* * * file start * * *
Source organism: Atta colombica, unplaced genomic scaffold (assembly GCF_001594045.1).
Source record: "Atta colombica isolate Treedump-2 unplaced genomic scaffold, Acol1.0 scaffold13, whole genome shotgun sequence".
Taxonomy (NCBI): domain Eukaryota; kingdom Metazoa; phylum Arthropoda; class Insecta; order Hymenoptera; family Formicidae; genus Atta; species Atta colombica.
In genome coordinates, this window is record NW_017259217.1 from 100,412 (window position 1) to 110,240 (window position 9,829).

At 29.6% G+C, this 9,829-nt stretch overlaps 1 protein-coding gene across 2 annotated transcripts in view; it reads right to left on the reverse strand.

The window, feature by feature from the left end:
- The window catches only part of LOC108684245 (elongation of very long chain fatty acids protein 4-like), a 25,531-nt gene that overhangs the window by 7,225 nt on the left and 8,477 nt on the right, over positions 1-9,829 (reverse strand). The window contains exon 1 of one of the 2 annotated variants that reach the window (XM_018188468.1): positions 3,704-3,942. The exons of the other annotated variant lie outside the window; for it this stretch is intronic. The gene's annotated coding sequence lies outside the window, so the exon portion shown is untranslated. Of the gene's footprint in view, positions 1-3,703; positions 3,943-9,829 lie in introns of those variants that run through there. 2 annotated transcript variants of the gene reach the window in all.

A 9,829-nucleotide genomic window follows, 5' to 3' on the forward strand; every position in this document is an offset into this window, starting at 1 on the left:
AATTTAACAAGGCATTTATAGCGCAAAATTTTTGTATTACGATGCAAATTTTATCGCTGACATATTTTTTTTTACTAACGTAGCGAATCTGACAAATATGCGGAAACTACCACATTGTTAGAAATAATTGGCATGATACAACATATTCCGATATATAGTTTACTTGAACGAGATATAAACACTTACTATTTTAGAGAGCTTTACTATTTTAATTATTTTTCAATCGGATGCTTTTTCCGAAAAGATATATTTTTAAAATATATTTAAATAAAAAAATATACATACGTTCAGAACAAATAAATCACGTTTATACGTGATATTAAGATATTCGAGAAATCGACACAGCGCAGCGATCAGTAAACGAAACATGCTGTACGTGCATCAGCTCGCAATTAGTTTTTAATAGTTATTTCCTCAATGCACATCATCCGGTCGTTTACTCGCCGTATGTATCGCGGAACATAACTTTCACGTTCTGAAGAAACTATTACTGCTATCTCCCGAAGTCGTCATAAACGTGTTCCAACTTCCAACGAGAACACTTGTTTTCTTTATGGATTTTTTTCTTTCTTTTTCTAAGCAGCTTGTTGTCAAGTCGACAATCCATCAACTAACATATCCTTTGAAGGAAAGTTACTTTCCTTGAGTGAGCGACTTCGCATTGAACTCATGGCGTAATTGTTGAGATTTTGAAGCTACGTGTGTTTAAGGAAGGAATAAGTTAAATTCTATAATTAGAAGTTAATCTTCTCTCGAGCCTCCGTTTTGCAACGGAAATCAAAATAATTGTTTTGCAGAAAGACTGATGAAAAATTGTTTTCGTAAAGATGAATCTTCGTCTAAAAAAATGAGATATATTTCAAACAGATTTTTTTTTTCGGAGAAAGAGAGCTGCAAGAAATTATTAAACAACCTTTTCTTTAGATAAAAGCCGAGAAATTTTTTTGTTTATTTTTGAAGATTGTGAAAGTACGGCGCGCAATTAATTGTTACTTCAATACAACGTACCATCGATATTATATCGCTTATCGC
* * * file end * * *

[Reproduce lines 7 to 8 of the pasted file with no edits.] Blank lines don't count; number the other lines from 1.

- The window catches only part of LOC108684245 (elongation of very long chain fatty acids protein 4-like), a 25,531-nt gene that overhangs the window by 7,225 nt on the left and 8,477 nt on the right, over positions 1-9,829 (reverse strand). The window contains exon 1 of one of the 2 annotated variants that reach the window (XM_018188468.1): positions 3,704-3,942. The exons of the other annotated variant lie outside the window; for it this stretch is intronic. The gene's annotated coding sequence lies outside the window, so the exon portion shown is untranslated. Of the gene's footprint in view, positions 1-3,703; positions 3,943-9,829 lie in introns of those variants that run through there. 2 annotated transcript variants of the gene reach the window in all.

A 9,829-nucleotide genomic window follows, 5' to 3' on the forward strand; every position in this document is an offset into this window, starting at 1 on the left: